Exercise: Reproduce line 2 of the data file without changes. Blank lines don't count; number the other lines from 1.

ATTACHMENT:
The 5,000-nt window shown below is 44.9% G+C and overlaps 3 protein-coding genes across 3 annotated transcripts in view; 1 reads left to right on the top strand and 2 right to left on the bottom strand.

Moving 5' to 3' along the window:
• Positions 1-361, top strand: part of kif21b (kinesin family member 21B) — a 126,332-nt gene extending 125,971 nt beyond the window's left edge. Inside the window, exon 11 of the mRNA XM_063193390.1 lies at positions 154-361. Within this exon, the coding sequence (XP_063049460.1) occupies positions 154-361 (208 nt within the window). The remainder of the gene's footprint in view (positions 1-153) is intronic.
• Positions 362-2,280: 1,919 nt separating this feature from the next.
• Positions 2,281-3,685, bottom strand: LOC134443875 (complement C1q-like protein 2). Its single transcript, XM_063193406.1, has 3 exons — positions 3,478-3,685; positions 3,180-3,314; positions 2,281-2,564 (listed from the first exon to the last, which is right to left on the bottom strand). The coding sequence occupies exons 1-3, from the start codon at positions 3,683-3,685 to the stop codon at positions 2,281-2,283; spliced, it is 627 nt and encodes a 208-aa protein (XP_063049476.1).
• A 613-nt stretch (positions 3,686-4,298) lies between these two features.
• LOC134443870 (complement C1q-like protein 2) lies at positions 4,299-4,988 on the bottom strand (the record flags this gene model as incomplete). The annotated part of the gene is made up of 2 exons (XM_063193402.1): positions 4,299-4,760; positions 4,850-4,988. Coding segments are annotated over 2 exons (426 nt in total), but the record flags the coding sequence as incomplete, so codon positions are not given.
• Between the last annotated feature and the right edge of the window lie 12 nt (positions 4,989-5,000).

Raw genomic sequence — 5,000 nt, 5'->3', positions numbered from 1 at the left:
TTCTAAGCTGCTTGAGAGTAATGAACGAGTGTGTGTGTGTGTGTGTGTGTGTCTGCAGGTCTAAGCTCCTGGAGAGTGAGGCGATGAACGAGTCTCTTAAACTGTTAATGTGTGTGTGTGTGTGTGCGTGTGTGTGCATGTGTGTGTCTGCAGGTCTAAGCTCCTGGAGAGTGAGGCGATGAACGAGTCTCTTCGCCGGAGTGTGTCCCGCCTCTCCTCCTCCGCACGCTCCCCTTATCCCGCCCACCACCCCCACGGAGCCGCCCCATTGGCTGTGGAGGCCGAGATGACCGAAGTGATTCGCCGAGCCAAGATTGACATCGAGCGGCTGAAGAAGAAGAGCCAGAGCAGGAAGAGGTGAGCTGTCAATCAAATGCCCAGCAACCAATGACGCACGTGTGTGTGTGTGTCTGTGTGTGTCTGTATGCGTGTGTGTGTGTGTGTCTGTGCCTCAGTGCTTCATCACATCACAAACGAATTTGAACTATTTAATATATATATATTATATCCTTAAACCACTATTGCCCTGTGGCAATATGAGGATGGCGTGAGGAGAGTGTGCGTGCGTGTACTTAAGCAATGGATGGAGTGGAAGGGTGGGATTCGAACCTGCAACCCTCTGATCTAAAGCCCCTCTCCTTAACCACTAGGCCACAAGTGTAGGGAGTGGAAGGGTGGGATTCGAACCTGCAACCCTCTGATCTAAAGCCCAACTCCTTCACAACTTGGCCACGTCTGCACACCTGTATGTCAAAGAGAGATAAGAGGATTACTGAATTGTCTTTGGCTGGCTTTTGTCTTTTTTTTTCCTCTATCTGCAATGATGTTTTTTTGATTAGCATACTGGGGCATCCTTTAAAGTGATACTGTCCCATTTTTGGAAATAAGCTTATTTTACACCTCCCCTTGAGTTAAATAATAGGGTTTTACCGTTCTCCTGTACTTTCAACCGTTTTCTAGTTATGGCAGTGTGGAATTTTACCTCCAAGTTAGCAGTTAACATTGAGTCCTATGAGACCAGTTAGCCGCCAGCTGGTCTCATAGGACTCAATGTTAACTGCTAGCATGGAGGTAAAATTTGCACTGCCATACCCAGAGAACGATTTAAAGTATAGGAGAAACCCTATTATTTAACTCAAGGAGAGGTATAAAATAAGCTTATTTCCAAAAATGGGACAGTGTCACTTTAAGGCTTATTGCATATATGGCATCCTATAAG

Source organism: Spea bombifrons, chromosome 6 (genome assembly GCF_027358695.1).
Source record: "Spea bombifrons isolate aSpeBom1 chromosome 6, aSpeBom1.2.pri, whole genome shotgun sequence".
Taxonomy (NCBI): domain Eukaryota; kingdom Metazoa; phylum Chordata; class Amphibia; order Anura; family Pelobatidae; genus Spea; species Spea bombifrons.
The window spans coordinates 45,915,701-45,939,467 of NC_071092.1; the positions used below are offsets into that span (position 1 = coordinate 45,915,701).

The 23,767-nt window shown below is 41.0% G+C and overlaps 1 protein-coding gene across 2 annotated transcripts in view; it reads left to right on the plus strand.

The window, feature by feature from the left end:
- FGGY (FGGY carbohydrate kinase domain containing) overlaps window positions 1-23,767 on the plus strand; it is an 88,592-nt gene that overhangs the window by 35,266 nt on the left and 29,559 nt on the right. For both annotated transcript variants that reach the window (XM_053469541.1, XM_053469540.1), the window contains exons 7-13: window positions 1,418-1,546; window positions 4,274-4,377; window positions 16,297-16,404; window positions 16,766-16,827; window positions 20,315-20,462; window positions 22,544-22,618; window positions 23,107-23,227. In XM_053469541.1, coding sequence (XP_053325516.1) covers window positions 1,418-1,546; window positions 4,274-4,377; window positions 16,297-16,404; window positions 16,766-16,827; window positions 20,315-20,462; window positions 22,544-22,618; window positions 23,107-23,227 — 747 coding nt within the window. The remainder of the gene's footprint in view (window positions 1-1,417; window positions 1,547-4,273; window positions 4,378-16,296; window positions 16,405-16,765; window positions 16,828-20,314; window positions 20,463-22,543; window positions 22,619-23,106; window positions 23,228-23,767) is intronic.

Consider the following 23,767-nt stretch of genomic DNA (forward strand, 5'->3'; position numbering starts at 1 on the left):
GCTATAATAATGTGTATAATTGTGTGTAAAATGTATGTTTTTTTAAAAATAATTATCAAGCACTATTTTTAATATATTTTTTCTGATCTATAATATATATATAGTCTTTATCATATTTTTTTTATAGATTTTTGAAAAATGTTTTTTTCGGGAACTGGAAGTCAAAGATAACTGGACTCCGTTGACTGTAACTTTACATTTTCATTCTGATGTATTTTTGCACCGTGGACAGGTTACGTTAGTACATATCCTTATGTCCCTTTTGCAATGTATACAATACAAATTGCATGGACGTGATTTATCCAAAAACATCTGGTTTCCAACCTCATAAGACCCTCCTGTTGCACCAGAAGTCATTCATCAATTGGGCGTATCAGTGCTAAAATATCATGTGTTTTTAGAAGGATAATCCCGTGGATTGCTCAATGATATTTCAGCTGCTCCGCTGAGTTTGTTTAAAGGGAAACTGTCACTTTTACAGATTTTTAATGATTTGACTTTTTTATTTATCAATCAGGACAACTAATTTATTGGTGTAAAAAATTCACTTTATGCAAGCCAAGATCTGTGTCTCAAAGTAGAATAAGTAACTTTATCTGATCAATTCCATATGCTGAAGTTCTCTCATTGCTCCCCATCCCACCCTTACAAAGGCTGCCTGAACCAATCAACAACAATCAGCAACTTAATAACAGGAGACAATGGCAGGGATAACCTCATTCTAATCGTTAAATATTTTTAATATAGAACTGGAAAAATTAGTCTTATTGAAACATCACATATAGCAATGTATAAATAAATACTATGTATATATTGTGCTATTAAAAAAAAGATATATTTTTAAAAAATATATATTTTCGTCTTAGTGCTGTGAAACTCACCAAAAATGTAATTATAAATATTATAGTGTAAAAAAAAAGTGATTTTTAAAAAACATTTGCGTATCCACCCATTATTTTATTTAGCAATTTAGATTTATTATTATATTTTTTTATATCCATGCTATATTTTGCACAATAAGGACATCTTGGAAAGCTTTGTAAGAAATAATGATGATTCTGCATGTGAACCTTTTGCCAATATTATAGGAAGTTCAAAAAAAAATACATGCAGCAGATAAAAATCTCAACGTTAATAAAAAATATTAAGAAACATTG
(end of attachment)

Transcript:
Moving 5' to 3' along the window: